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A View of Elizabethan Chatsworth
Devonshire Collection, Chatsworth / The Bridgeman Art Library
Ascribed to Wilson
A View of Elizabethan Chatsworth
Before 1750 (undated)
Oil on canvas
99.1 x 124.5 cm
40 x 50 in.
Thomas Agnew, The Devonshire Collection, 1948(43)
There is no record of how the picture came to Chatsworth, nor of any connection with Wilson
Unsigned; no inscription
The house appears as it was between 1676 and 1686 since it shows the sash windows that the 3rd Earl of Devonshire began to insert in 1676, while in 1686 the 4th Earl (later the 1st Duke) began to pull the house down. The figures in the foreground wear late seventeenth-century dress.
P72 Lake Nemi and Genzano from the Terrace of the Capuchin Monastery, Metropolitan Museum of Art, New York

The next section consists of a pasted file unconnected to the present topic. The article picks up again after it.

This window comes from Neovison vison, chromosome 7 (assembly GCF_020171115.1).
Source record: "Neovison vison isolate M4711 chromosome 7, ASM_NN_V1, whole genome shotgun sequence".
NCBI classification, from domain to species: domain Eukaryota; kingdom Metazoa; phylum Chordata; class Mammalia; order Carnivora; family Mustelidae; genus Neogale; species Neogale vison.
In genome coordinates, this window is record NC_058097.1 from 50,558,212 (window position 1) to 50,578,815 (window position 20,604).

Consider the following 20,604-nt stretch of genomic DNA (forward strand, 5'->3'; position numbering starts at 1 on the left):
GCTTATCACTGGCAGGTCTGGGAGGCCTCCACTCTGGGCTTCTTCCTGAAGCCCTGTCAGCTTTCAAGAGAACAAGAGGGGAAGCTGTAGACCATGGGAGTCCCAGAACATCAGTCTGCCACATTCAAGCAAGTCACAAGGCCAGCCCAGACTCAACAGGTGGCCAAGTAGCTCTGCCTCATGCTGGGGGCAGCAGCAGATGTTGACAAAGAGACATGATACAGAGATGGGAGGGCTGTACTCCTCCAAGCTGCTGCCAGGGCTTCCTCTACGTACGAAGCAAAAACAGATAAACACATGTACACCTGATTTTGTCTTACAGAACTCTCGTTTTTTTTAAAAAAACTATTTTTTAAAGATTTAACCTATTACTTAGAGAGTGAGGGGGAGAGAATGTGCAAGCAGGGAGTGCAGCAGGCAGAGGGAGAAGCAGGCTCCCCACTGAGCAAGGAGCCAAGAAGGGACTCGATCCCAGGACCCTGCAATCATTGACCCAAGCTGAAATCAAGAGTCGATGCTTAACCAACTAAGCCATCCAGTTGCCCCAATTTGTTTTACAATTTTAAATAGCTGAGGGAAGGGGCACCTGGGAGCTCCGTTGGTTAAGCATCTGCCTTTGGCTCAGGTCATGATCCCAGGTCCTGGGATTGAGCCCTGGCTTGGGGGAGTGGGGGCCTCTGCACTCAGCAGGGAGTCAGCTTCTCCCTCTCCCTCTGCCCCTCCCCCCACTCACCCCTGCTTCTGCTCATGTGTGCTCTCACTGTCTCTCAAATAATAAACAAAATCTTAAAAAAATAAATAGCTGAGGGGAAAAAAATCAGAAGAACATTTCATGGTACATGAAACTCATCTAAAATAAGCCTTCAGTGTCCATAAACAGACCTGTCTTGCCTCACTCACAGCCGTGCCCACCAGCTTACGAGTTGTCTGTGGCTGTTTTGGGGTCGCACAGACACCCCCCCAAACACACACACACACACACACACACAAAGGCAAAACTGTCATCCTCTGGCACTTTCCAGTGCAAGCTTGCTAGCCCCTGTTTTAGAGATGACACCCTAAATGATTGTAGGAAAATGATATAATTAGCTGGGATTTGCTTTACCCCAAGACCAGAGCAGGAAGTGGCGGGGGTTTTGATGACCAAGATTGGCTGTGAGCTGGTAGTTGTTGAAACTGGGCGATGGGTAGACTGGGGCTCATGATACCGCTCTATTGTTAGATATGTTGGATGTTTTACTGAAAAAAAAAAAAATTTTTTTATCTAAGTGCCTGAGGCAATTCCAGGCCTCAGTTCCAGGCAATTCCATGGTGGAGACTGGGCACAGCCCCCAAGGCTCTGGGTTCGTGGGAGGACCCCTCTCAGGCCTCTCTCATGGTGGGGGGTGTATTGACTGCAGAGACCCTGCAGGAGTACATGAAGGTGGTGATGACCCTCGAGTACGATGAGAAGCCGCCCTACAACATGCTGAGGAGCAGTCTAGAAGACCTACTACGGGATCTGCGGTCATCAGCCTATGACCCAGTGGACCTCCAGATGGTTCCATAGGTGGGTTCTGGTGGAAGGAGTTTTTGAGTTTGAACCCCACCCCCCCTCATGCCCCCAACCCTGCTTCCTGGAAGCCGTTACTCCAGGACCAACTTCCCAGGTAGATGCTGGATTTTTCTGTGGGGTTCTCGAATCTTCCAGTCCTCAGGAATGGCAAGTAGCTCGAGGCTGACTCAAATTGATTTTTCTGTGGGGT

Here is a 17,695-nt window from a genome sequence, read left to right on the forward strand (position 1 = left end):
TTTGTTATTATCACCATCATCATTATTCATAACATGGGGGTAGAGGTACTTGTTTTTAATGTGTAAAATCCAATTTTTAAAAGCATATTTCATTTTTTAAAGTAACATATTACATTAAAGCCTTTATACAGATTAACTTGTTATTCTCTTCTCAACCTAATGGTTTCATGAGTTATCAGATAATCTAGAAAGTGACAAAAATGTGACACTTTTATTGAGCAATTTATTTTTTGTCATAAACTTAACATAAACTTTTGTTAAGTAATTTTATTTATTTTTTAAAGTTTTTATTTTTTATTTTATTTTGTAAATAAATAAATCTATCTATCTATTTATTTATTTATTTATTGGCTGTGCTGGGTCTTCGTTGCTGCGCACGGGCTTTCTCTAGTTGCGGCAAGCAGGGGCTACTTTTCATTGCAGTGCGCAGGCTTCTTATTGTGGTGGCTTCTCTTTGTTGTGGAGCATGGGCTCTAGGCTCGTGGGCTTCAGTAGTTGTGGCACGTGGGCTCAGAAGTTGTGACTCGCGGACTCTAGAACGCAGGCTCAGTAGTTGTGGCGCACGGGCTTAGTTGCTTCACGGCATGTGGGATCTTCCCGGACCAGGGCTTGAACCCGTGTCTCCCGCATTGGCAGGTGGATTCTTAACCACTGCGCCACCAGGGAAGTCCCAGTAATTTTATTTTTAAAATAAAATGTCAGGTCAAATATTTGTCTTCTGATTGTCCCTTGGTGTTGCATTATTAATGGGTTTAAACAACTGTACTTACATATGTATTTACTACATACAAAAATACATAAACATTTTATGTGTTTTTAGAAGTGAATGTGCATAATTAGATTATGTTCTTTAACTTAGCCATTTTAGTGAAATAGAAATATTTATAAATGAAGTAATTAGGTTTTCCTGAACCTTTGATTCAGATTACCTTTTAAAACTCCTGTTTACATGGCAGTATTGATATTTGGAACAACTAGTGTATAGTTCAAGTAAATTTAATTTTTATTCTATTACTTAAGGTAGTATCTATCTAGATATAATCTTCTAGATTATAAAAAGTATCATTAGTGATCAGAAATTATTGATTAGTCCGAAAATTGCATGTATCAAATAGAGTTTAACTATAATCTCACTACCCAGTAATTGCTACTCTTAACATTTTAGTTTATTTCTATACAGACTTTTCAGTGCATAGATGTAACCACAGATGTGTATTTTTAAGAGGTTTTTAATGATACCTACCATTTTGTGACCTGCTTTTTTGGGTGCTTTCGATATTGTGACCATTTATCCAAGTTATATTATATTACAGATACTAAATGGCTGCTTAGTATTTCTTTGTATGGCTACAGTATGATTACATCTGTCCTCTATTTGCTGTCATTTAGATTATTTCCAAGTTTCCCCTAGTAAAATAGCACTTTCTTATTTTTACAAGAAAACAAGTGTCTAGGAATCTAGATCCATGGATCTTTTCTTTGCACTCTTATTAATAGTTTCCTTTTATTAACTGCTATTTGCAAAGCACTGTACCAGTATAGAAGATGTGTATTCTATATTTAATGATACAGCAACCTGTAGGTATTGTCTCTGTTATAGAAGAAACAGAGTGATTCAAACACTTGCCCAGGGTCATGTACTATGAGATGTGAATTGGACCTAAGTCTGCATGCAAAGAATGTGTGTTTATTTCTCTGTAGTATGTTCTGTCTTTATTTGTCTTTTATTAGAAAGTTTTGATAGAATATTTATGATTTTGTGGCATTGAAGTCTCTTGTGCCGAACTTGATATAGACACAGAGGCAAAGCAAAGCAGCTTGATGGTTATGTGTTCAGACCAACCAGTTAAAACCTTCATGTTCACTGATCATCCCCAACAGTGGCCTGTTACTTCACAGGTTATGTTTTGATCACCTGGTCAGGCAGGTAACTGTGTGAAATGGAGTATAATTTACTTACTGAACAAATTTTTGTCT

The work is an intriguing mystery and as W.G. Constable remarked, how Wilson could have come to paint it is pure speculation. Possibly it is a copy of an earlier picture, including the most typical aspects such as the sky and hillside. Yet the device of the foreground road cutting across the angle of the picture is an eighteenth-century convention. It was used by Wilson, for example in P72 Lake Nemi and Genzano from the Terrace of the Capuchin Monastery. Yet there is no evidence of Wilson's having had any connection with the Dukes of Devonshire. Conceivably the Earl of Burlington, father-in-law of the 3rd Duke and a patron of George Lambert, might have been involved but it is more probable that, as noted by John Harris, the painting is an anonymous eighteenth-century capriccio based upon existing architectural documents of the Elizabethan mansion.
F. Thompson, Foreword to Catalogue of Agnew Exhibition, 1948, pp. 8-9; F. Thompson, History of Chatsworth, 1949, pp. 24, 65n.; Waterhouse 1953, p. 177; WGC, pp. 21 n.1, 76, 172, pl. 31b; J. Harris, The Artist and the Country House, 1979, p. 75. fig. 72